- In order to determine the specific gravity of cement, take water in a measuring flask equal to the volume of cement determined previously.
- Determine the weight of this known volume of water. This is termed as the weight of an equal volume of water, or the weight of displaced volume.
- Calculate the specific gravity of cement as follows;
- Determine the density of cement using its known weight and displaced volume as
- Calculate the specific gravity of cement using the known water density at 4°C as
- Compare the specific gravity value with the standard specific gravity of Ordinary Portland Cement i.e., 3.15.
Observations and Calculations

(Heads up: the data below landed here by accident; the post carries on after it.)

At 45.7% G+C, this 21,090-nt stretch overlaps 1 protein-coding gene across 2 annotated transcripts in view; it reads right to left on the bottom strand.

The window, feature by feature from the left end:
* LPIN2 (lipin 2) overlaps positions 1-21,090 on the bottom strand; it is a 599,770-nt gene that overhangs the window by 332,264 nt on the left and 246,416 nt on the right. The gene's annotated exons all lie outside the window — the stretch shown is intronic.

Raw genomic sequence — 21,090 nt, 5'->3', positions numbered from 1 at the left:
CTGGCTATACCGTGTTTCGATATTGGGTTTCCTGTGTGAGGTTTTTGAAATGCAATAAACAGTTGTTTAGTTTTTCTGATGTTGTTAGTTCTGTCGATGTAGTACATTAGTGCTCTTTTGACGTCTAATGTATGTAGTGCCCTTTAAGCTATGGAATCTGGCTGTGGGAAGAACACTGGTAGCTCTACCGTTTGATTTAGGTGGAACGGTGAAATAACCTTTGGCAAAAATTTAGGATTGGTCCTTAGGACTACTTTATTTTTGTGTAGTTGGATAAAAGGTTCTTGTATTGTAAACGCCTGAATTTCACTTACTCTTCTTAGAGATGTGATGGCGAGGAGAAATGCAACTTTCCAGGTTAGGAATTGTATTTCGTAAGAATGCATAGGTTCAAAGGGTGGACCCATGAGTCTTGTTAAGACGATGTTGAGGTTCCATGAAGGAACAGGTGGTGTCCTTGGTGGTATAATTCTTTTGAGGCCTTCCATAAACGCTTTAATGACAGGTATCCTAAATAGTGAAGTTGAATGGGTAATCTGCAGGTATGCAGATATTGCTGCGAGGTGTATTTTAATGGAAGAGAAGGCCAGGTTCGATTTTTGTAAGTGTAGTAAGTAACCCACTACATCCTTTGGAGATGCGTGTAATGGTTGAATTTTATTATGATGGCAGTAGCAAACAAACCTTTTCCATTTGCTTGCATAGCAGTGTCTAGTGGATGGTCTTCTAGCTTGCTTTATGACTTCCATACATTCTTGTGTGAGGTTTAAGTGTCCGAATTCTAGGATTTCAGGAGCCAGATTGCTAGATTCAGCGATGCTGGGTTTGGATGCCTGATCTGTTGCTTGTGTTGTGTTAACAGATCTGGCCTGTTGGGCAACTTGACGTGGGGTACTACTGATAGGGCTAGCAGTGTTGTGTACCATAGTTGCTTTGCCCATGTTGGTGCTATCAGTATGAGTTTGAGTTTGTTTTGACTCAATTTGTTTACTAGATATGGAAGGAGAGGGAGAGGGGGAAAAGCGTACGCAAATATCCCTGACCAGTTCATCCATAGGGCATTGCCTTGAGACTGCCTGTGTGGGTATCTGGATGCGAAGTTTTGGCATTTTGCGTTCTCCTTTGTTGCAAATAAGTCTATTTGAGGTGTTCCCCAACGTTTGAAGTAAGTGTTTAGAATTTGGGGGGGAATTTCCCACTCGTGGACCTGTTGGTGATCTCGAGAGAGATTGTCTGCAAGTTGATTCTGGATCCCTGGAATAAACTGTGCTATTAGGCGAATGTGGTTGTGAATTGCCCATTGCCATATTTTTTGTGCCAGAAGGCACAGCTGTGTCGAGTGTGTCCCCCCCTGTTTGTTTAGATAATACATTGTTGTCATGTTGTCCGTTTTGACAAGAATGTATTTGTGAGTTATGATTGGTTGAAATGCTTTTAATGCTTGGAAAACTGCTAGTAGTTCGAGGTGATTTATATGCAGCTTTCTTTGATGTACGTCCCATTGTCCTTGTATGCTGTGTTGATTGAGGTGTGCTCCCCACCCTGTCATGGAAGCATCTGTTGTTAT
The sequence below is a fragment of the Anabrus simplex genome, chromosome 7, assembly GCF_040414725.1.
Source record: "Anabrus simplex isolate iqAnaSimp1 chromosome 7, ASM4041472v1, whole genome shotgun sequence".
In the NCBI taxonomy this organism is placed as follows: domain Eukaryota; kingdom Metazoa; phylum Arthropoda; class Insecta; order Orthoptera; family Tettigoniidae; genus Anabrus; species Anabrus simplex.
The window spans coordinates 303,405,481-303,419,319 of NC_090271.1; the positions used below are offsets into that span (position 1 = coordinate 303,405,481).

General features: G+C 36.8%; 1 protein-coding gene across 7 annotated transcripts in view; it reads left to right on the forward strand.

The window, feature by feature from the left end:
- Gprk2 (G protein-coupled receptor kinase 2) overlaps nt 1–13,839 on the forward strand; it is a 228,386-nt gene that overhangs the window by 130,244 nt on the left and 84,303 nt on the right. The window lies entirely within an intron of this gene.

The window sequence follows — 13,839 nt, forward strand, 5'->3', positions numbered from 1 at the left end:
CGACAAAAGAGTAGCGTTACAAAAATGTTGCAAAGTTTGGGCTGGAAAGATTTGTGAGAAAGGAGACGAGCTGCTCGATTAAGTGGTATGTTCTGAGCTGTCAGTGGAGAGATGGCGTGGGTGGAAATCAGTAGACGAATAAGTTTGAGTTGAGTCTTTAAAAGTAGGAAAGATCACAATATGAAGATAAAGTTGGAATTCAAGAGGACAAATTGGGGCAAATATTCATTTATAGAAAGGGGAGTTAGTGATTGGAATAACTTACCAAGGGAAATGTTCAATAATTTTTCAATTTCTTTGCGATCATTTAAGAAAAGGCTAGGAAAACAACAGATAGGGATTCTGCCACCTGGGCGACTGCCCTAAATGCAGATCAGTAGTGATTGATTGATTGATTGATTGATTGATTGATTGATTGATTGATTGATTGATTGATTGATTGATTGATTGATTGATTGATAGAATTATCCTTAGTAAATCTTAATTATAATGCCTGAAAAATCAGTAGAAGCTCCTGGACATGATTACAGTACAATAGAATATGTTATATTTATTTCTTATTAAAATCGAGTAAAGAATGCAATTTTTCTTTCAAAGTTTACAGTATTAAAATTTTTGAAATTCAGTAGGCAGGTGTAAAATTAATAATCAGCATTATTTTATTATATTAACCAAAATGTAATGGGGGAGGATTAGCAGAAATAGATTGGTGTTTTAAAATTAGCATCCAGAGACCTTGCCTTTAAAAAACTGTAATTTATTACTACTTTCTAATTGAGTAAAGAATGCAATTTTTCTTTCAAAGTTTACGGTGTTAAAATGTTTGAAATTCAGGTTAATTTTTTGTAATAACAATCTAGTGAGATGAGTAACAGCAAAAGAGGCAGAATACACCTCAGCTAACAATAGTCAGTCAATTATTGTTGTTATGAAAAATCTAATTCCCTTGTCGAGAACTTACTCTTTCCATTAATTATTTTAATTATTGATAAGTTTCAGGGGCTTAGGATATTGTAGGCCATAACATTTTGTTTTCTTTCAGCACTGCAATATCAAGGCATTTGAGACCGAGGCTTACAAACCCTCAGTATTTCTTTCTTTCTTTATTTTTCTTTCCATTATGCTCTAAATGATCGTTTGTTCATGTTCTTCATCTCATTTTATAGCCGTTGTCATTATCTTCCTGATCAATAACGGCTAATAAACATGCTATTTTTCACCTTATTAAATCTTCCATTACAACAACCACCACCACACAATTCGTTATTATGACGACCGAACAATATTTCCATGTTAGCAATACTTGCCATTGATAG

Weight of cement taken (g) = Wc =
Initial flask reading (mL) = Vi =
Final flask reading (mL) = Vf =
Difference in the level of flask = Volume of cement = V = Vf – Vi
Volume of water taken in the measuring cylinder = V =
Weight of water having volume V (g) = Ww =
Specific Gravity of cement = Wc / Ww
Density of cement = ρc = Wc /V
Density of water at 4°C = ρw = 1000 g/cm3
Specific gravity of cement = ρc / ρw
Note: At least two tests must be carried out and their average value must be reported. Additionally, if the two test results differ by more than 0.03, a retest is mandatory.
The specific gravity of cement is .
The standard specific gravity of cement is 3.15.
If the obtained value of specific gravity differs greatly from the standard or refernce value (given that the test is performed under standard conditions), the cement contains impurities.